Nevertheless, Larissa McGowan and Sam Haren’s subsequent vision for Skeleton is of an “archaeological puzzle” that fleshes out the human frame with the muscle of pop culture. Unfortunately, the skeleton and the muscle end up running parallel. McGowan’s choreography carves out the physical concreteness of the skeleton in the present tense, whereas the pop culture exists merely as artefact, never truly coming alive. These artefacts include an all-white BMX that directly quotes Swallow’s famous 1999 work “Peugeot Taipan, Commemorative Model (Discontinued Line).” Lisa Griffiths’ intricate dance with the bike is expert in its execution but the interaction is not affecting, for her or for us. The archaeology of culture is not merely the digging up of urns, it is also the contextualising of the urn. And, though the props are skateboards and stilettos and the sound design is littered with Nintendo bleeps and horror movie howls, the work as a whole fails to build a context for these references, stripping them of meaning.

McGowan’s choreography bears the hallmarks of her time with Australian Dance Theatre. It is fast, explosive and at its best when the speed and forcefulness catch the viewer by surprise. Softness is not part of the vocabulary, nor should it be, given the subject matter. McGowan extends the dancers’ bodies as though from within them, the internal physical mechanics becoming apparent. And there seems to be a recurring motif of bodily disassociation, where the intention of the mind and the action of the body run counter to one another. We see this in Lewis Rankin’s frenzied solo, in Griffiths’ suddenly stiffened muscles. The choreographic language is rooted in the mechanical and, importantly, it is firmly internal.

The dynamics between the dancers are similarly mechanical. There is no engagement, nor relationship between them beyond emotionless grappling. This isolates the dancers from one another, creating spatial pockets of action rather than a stage full of tension, love, contempt or any other of a host of intangibles that can imbue the space between people with meaning. This, in itself, is not necessarily a negative, but the isolation here feeds into the larger, more crucial problem of the show’s parallel themes not interacting.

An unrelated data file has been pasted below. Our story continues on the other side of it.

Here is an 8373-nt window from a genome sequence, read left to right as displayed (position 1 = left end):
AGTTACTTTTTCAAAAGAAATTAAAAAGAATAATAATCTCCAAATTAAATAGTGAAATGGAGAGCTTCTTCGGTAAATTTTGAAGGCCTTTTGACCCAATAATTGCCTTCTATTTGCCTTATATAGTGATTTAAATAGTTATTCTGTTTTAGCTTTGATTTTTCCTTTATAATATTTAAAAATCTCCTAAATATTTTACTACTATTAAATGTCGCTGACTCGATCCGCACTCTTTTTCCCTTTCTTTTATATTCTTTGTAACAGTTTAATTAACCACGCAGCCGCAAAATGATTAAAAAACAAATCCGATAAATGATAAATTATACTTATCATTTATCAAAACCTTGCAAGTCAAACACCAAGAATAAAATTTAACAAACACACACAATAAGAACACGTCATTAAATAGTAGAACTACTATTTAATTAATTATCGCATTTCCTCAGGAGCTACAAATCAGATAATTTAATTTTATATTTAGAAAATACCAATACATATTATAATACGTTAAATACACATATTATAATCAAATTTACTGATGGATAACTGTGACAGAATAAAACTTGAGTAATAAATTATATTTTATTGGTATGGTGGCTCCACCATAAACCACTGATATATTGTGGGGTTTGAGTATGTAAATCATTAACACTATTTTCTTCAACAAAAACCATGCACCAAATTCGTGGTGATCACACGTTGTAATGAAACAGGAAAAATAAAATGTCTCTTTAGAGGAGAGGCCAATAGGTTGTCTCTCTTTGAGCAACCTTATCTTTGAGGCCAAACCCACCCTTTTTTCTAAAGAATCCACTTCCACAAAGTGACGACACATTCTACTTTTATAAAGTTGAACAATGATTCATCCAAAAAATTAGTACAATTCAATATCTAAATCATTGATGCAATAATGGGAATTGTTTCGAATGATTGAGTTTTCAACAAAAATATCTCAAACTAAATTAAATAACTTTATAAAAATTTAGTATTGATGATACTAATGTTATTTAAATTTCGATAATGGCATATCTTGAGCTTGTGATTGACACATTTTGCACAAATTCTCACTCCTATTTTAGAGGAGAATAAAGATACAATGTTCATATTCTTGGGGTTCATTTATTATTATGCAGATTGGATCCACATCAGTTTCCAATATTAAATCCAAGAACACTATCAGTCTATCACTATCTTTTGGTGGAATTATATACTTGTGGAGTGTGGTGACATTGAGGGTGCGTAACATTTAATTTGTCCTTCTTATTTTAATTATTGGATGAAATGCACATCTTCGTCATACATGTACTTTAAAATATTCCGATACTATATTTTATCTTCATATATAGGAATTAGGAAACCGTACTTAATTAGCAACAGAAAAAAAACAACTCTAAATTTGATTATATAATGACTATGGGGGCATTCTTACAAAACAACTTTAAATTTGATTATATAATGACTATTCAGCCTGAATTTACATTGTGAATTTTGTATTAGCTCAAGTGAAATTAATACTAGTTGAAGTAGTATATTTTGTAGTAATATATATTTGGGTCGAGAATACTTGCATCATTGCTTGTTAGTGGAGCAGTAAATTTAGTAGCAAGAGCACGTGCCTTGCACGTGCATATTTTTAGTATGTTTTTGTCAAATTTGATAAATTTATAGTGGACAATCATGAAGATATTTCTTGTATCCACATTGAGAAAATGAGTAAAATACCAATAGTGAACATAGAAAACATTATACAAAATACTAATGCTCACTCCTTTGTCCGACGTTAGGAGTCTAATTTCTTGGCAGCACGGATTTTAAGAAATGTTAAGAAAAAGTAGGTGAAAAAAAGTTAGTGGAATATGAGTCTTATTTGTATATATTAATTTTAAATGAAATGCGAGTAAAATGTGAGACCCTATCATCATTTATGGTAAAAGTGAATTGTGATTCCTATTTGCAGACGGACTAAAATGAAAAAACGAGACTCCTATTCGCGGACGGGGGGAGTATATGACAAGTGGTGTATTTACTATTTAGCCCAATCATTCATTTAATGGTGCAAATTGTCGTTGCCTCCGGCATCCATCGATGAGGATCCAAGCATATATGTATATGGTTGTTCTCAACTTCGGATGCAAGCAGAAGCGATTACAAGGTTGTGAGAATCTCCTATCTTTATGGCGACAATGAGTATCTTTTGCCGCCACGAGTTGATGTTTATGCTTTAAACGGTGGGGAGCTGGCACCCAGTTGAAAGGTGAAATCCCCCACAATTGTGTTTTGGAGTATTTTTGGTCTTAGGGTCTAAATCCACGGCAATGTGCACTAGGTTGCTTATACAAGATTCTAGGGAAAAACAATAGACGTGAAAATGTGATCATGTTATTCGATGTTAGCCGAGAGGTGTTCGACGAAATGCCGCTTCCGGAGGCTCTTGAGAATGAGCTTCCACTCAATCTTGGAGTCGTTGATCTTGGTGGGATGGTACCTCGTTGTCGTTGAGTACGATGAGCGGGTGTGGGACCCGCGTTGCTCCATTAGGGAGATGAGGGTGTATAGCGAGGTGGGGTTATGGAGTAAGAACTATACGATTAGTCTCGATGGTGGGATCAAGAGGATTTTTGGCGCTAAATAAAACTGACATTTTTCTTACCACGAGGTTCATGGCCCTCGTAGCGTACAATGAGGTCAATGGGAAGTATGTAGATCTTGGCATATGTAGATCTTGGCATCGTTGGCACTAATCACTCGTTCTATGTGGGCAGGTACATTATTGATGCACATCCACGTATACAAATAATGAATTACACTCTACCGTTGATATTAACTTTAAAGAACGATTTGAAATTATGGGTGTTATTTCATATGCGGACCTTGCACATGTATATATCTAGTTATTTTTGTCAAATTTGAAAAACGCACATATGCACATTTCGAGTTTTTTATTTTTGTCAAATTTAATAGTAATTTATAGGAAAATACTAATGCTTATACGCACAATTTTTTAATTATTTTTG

Tobiah Booth-Remmers, Lisa Griffiths, Lewis Rankin, Skeleton Tobiah Booth-Remmers, Lisa Griffiths, Lewis Rankin, Skeleton
photo Chris Herzfeld, Camlight Productions
Skeleton promises most when it is at its most playful. Jonathon Oxlade’s design is perhaps too rigorously geometrical but the black screens that whisk across the stage are a brilliant creation. Silent and smooth, the screens deposit dancers and props in place or clean them up on their way out. They are a physical manifestation of a film edit, all the more appealing for their simplicity. Their use is effective as a way of quickly altering the space, but their potential is most apparent when reinventing images as though by magic. In these instances, the pop film language that the screens nod to is given its due weight but more could have been made of these opportunities.

Similarly, Jethro Woodward’s sound design is often a remarkable assault of mashed-up film foley sounds. The splatter, the gore, the piercing screams are punched together so quickly that they become their own delicious music. However, as they lose their distinctness they also lose some of their ironic humour and the chance to juxtapose contrary or incongruous references is also missed. Occasionally, the engagement between the dancers’ bodies and the score approaches the well-worn path of fighting to sound effects (recall the martial arts scene of Chunky Move’sTense Dave, 2003). McGowan steers away from that course for the most part, but the result feels like a compromise rather than a strong alternative.

In the end, the real strengths of Skeleton—the internal electricity of McGowan’s choreography, the dedication of the dancers, the magic of the black screens—cannot sustain a full-length show. The bones are willing but the flesh is weak.


Dance Massive, Malthouse: Skeleton, choreographer Larissa McGowan, directors Sam Haren, Larissa McGowan, performers Tobiah Booth-Remmers, Lisa Griffiths, Marcus Louend, Larissa McGowan, Lewis Rankin, set, costume design Jonathon Oxlade, lighting Bosco Shaw, Bluebottle, composer: Jethro Woodward, producer Freya Waterson, Insite Arts, Beckett Theatre, Malthouse, Melbourne, March 14 - 23; http://dancemassive.com.au/

RealTime issue #114 April-May 2013 pg. 31

© Carl Nilsson-Polias; for permission to reproduce apply to realtime@realtimearts.net